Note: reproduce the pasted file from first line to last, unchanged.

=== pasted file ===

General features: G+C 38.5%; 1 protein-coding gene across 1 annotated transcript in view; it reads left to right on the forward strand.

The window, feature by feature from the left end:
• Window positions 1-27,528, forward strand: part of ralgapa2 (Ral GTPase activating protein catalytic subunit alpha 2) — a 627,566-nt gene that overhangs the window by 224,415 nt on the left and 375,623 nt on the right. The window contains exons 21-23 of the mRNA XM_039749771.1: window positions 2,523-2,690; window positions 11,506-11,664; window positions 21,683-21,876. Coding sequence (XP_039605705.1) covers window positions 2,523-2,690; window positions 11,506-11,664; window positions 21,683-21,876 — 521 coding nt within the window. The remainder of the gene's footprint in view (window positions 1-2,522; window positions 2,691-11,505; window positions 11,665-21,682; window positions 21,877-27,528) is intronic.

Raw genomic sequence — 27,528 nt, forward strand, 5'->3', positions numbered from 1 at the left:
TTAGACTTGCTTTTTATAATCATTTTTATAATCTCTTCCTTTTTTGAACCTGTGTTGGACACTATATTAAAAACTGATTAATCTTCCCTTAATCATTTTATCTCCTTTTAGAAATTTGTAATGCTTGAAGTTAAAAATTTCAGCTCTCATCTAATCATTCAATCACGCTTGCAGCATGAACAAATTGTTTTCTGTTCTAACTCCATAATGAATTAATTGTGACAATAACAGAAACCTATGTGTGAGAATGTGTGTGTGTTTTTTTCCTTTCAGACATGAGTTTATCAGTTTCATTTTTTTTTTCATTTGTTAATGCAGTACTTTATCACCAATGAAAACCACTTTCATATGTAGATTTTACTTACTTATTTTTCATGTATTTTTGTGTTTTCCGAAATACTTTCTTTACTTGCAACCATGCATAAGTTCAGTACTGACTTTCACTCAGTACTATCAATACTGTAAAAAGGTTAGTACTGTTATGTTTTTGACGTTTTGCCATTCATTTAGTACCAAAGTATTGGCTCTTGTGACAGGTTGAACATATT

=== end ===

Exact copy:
General features: G+C 38.5%; 1 protein-coding gene across 1 annotated transcript in view; it reads left to right on the forward strand.

The window, feature by feature from the left end:
• Window positions 1-27,528, forward strand: part of ralgapa2 (Ral GTPase activating protein catalytic subunit alpha 2) — a 627,566-nt gene that overhangs the window by 224,415 nt on the left and 375,623 nt on the right. The window contains exons 21-23 of the mRNA XM_039749771.1: window positions 2,523-2,690; window positions 11,506-11,664; window positions 21,683-21,876. Coding sequence (XP_039605705.1) covers window positions 2,523-2,690; window positions 11,506-11,664; window positions 21,683-21,876 — 521 coding nt within the window. The remainder of the gene's footprint in view (window positions 1-2,522; window positions 2,691-11,505; window positions 11,665-21,682; window positions 21,877-27,528) is intronic.

Raw genomic sequence — 27,528 nt, forward strand, 5'->3', positions numbered from 1 at the left:
TTAGACTTGCTTTTTATAATCATTTTTATAATCTCTTCCTTTTTTGAACCTGTGTTGGACACTATATTAAAAACTGATTAATCTTCCCTTAATCATTTTATCTCCTTTTAGAAATTTGTAATGCTTGAAGTTAAAAATTTCAGCTCTCATCTAATCATTCAATCACGCTTGCAGCATGAACAAATTGTTTTCTGTTCTAACTCCATAATGAATTAATTGTGACAATAACAGAAACCTATGTGTGAGAATGTGTGTGTGTTTTTTTCCTTTCAGACATGAGTTTATCAGTTTCATTTTTTTTTTCATTTGTTAATGCAGTACTTTATCACCAATGAAAACCACTTTCATATGTAGATTTTACTTACTTATTTTTCATGTATTTTTGTGTTTTCCGAAATACTTTCTTTACTTGCAACCATGCATAAGTTCAGTACTGACTTTCACTCAGTACTATCAATACTGTAAAAAGGTTAGTACTGTTATGTTTTTGACGTTTTGCCATTCATTTAGTACCAAAGTATTGGCTCTTGTGACAGGTTGAACATATT